There will be need for a mono-cultural church in cities also where immigrants into the city cannot communicate in the main spoken language. First generation immigrants benefit from the mono-cultural church. However, such churches must work toward being multi-cultural, else they will not grow much and they will lose their young ones who may not be interested in learning the language of their parents.

HOW WE CAN MAKE THE TRANSITION AND BUILD STRONG MULTI-CULTURAL CHURCHES

  1. Be convinced that this is God’s plan and work toward it.
  2. Pray for God’s revelation of how your church can make the transition
  3. Prepare your congregation for the change which could take a long time and could be painful
  4. Study, preach and teach the Bible always rather than talking much about your culture or church denomination.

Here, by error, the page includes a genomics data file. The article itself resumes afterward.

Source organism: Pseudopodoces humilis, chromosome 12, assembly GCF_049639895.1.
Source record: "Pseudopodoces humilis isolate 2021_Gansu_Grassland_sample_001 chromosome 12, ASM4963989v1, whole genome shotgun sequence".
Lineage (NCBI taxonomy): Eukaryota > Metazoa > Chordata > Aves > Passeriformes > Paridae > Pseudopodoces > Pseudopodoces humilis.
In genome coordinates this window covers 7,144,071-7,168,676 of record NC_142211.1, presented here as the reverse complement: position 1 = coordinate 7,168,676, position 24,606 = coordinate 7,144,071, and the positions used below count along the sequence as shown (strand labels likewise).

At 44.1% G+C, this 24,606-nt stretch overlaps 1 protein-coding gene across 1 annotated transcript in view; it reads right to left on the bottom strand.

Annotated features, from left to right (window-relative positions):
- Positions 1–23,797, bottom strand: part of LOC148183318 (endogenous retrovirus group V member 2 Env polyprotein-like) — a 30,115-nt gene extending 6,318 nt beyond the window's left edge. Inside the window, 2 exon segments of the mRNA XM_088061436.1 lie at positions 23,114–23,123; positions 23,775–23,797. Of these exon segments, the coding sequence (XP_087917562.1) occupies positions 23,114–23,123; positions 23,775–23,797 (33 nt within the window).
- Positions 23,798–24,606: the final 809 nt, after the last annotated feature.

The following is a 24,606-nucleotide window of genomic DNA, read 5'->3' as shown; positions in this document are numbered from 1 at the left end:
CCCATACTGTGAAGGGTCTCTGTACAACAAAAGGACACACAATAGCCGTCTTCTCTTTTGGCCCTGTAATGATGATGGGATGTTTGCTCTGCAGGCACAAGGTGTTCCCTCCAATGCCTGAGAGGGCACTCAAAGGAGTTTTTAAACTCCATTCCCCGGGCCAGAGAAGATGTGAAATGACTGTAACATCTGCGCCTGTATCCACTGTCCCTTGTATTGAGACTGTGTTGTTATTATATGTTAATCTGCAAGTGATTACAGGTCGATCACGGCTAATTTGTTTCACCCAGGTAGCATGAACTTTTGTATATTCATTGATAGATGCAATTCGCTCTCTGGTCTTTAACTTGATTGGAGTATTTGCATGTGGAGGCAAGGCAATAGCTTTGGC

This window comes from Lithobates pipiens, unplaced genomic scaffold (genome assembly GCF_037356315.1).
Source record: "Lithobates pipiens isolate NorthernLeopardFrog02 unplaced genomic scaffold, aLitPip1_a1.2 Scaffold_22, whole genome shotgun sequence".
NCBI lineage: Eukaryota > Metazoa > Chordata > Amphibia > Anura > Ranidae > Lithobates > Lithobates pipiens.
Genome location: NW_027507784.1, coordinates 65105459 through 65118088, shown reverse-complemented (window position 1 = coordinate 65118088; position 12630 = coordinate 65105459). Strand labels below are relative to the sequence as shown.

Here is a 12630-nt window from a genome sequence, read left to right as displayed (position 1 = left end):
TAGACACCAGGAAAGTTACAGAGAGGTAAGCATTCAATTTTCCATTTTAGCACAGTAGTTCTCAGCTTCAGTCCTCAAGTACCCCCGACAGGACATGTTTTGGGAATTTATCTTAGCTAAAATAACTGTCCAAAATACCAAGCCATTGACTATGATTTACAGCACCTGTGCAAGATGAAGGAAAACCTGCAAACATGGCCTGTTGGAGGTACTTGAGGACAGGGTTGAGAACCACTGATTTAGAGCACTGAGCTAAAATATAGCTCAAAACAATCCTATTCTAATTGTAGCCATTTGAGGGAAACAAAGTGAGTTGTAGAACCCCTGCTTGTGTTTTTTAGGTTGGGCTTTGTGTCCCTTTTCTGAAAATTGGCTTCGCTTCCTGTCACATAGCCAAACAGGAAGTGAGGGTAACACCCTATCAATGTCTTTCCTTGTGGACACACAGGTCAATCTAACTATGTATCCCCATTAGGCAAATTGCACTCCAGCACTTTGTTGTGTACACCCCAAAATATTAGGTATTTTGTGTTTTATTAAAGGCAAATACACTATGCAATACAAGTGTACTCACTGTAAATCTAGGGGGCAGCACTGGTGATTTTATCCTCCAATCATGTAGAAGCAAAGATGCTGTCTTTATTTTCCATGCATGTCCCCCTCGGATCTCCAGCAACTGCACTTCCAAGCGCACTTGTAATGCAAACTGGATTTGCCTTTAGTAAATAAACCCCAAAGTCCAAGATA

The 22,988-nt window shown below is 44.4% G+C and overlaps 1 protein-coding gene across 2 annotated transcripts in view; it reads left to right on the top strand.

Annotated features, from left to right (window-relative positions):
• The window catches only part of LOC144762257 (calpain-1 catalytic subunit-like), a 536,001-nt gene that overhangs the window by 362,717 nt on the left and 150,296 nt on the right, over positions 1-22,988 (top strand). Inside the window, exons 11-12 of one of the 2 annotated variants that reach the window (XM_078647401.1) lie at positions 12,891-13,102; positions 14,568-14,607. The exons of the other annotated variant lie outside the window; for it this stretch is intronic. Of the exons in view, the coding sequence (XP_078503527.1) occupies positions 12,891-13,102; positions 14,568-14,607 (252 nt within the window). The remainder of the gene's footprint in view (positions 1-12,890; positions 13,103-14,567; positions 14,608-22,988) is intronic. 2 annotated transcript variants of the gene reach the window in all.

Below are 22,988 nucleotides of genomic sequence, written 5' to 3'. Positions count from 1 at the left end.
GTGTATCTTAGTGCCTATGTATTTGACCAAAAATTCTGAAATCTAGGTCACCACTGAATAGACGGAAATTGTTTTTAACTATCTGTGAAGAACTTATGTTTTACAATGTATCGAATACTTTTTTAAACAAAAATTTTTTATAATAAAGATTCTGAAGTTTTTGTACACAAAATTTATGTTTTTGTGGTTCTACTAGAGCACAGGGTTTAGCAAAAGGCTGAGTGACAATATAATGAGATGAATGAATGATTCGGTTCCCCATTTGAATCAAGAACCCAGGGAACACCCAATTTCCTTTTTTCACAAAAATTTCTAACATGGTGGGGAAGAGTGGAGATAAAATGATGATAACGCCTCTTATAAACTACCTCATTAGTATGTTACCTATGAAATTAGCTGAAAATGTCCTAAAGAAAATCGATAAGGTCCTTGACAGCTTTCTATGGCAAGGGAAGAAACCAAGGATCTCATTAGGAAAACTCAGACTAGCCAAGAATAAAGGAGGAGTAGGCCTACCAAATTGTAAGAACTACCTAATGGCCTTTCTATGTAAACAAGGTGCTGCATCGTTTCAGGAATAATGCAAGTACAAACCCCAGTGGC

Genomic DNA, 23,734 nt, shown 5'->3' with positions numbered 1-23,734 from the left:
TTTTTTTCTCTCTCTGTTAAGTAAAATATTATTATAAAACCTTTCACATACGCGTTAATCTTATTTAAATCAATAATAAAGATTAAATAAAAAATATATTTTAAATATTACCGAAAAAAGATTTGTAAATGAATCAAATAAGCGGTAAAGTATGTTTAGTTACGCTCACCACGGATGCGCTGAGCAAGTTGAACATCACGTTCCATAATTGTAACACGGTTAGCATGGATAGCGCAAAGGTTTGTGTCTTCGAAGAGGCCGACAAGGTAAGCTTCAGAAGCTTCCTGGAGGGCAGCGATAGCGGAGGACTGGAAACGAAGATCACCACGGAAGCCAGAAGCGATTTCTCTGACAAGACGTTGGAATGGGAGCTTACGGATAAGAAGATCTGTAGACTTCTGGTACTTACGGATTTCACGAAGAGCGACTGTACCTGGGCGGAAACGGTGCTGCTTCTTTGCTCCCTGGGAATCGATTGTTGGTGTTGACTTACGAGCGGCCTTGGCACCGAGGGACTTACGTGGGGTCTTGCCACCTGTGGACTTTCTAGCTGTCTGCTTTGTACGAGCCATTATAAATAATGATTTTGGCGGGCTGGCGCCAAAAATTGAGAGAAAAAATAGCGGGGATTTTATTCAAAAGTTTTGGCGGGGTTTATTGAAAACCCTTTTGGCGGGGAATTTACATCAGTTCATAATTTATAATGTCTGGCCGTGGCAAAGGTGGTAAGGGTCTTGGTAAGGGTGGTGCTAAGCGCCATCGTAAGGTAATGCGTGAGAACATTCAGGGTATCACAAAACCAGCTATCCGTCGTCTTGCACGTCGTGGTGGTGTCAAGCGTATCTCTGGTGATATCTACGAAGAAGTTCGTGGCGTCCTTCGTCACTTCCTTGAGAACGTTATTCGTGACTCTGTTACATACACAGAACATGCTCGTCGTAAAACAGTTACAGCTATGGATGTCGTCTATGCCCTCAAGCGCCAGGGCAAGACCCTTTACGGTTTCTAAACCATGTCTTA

5. Language is a strong tool that connects people – use the main language everyone speaks.
  6. Have a parish mindset for your church. Reach out to everyone in the community where your church is, rather than just inviting people of your cultural background.
  7. Adapt to the community where you are – become all things to all people… Some aspects to consider are: dressing, language, time orientation, style of worship, etc.
  8. Be involved in the community in other ways and not just on spiritual things
  9. Show that you are for everyone and not just for some.

CHALLENGES OF MULTI-CULTURAL CHURCHES

  1. Acts 6 reveal how it can get messy when different cultural groups worship together. A proper balancing act is needed.